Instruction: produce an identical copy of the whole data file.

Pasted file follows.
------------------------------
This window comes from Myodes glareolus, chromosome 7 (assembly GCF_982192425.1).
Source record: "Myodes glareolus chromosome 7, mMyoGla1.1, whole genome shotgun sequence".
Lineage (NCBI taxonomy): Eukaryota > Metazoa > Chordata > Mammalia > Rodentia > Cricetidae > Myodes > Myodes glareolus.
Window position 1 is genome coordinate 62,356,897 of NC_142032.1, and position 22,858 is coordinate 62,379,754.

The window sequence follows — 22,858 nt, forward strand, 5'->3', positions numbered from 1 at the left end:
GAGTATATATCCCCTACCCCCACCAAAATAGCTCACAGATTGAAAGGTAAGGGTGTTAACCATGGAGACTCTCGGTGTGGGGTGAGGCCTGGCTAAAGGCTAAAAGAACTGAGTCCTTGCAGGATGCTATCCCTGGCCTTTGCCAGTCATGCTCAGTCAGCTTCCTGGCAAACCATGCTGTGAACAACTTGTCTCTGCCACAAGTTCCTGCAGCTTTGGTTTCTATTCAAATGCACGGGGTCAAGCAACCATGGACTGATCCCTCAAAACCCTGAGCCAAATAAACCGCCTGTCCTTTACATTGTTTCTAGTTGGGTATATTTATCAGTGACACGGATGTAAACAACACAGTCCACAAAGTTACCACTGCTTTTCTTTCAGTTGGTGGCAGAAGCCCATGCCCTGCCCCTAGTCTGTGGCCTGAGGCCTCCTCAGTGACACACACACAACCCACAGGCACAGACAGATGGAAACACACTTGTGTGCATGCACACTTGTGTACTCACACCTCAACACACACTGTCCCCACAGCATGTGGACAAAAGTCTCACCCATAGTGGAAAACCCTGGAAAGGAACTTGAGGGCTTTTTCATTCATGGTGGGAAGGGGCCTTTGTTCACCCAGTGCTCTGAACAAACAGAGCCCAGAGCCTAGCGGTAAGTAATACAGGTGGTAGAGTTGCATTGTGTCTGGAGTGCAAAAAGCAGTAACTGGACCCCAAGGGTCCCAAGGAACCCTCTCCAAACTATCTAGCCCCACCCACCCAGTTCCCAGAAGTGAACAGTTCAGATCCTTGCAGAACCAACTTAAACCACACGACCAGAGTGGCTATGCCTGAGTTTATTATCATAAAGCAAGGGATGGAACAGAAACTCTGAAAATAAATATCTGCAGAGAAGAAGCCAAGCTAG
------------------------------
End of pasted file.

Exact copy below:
This window comes from Myodes glareolus, chromosome 7 (assembly GCF_982192425.1).
Source record: "Myodes glareolus chromosome 7, mMyoGla1.1, whole genome shotgun sequence".
Lineage (NCBI taxonomy): Eukaryota > Metazoa > Chordata > Mammalia > Rodentia > Cricetidae > Myodes > Myodes glareolus.
Window position 1 is genome coordinate 62,356,897 of NC_142032.1, and position 22,858 is coordinate 62,379,754.

The window sequence follows — 22,858 nt, forward strand, 5'->3', positions numbered from 1 at the left end:
GAGTATATATCCCCTACCCCCACCAAAATAGCTCACAGATTGAAAGGTAAGGGTGTTAACCATGGAGACTCTCGGTGTGGGGTGAGGCCTGGCTAAAGGCTAAAAGAACTGAGTCCTTGCAGGATGCTATCCCTGGCCTTTGCCAGTCATGCTCAGTCAGCTTCCTGGCAAACCATGCTGTGAACAACTTGTCTCTGCCACAAGTTCCTGCAGCTTTGGTTTCTATTCAAATGCACGGGGTCAAGCAACCATGGACTGATCCCTCAAAACCCTGAGCCAAATAAACCGCCTGTCCTTTACATTGTTTCTAGTTGGGTATATTTATCAGTGACACGGATGTAAACAACACAGTCCACAAAGTTACCACTGCTTTTCTTTCAGTTGGTGGCAGAAGCCCATGCCCTGCCCCTAGTCTGTGGCCTGAGGCCTCCTCAGTGACACACACACAACCCACAGGCACAGACAGATGGAAACACACTTGTGTGCATGCACACTTGTGTACTCACACCTCAACACACACTGTCCCCACAGCATGTGGACAAAAGTCTCACCCATAGTGGAAAACCCTGGAAAGGAACTTGAGGGCTTTTTCATTCATGGTGGGAAGGGGCCTTTGTTCACCCAGTGCTCTGAACAAACAGAGCCCAGAGCCTAGCGGTAAGTAATACAGGTGGTAGAGTTGCATTGTGTCTGGAGTGCAAAAAGCAGTAACTGGACCCCAAGGGTCCCAAGGAACCCTCTCCAAACTATCTAGCCCCACCCACCCAGTTCCCAGAAGTGAACAGTTCAGATCCTTGCAGAACCAACTTAAACCACACGACCAGAGTGGCTATGCCTGAGTTTATTATCATAAAGCAAGGGATGGAACAGAAACTCTGAAAATAAATATCTGCAGAGAAGAAGCCAAGCTAG